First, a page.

The second challenge with running this script in an automated fashion via NSClient++ is related to authentication and user rights. The script has been designed to utilize the VI Credential Store features to securely save a credential file to the machine and then just pass that location in the command string so that you are not actually storing raw username and passwords or passing them across the network. The New-VICredentialStoreItem and Get-VICredentialStoreItem commandlets allow the file to be created, however the resulting saved files can only be utilized by the user account that created the file. Check out the PowerShell Article of the Week from Professional VMware for more information on secure credential storage.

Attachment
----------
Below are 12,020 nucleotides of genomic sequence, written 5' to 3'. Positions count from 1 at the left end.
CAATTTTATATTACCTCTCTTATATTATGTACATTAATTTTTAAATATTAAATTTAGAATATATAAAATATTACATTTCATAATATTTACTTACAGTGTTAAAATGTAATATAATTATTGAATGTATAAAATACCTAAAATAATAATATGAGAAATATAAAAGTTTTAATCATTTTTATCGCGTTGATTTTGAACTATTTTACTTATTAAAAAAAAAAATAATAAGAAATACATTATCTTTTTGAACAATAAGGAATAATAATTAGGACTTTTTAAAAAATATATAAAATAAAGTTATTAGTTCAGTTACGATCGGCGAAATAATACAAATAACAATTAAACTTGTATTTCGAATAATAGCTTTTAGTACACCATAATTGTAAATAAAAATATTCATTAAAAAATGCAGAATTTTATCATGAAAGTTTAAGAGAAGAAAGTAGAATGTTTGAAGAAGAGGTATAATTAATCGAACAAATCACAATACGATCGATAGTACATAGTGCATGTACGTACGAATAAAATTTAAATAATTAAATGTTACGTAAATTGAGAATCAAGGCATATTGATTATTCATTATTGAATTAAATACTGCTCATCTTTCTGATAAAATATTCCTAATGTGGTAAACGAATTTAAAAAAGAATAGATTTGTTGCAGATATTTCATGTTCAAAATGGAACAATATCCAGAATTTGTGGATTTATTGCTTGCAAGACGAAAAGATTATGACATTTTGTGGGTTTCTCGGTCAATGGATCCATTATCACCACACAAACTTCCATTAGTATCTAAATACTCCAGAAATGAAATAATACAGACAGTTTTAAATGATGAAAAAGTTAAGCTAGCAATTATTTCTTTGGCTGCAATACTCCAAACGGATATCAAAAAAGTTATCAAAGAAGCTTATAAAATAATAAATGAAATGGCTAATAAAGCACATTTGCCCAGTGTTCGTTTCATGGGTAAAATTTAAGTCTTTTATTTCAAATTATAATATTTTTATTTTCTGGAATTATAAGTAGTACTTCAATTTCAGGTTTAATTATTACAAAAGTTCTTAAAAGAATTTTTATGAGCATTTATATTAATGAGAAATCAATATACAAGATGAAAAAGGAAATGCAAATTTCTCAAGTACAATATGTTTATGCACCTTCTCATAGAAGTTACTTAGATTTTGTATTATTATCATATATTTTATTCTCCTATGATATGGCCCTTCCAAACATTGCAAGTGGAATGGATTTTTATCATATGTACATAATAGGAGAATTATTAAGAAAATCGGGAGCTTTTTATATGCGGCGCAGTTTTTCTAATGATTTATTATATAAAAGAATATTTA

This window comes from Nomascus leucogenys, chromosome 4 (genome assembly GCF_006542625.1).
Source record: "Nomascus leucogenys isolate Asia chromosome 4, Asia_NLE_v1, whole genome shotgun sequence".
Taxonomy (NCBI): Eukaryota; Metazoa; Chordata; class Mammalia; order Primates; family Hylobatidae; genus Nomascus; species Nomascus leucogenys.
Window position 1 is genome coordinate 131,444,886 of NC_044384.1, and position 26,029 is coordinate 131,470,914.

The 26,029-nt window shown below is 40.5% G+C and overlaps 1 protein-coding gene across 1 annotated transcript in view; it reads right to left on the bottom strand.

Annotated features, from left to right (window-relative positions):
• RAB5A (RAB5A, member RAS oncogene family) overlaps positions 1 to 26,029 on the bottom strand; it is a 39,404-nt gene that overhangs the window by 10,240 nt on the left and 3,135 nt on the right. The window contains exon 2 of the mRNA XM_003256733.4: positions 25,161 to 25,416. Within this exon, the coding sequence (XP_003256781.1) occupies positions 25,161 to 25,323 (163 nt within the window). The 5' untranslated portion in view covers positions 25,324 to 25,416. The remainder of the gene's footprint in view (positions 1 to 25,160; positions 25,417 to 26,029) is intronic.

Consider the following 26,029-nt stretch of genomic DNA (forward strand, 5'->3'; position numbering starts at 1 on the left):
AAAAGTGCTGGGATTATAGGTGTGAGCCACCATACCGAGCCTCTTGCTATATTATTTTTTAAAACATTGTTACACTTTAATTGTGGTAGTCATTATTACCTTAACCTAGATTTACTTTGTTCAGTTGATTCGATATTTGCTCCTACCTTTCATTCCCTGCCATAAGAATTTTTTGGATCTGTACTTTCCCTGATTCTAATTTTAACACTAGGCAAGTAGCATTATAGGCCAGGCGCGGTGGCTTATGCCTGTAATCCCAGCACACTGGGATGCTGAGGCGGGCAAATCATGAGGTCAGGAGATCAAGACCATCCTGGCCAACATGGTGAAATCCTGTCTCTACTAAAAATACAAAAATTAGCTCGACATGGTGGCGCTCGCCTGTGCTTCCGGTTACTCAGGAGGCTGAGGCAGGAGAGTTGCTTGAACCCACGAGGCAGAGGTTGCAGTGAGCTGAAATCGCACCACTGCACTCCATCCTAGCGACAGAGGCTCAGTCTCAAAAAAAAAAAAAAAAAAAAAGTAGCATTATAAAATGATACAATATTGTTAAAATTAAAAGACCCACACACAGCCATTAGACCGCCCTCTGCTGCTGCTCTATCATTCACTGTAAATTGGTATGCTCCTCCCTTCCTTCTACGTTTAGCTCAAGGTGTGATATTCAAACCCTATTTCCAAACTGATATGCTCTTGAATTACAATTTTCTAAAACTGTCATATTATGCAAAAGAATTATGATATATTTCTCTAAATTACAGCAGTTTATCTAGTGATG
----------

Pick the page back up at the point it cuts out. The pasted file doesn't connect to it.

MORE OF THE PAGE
By default the NSClient++ service runs as the local System account, so we need to launch a PowerCLI session as the System account if we want to utilize this feature.Thanks to a post on Ben Parker’s Blog called How do I run run Powershell.exe/command prompt as the LocalSystem Account on Windows 7? we have the answer. The trick is use PsExec from Microsoft/Sysinternals. Even though Ben’s blog post is specific to Windows 7 the process works just fine on Windows Server 2008 R2.

  1. Download PsExec from Microsoft
  2. Run PsExec from a command prompt as follows: psexec -i -s Powershell.exe this will open a new window
  3. In the new PowerShell console window type whoami and it should respond with NT AUTHORITY\SYSTEM
  4. Create the XML Credential file by running New-VICredentialStoreItem -host 'host.example.com' -user 'username' -password 'pword' -file c:\hostname.xml substiuting the correct server, user, password and file locations. Note that the location you choose should have the necessary security rights applied.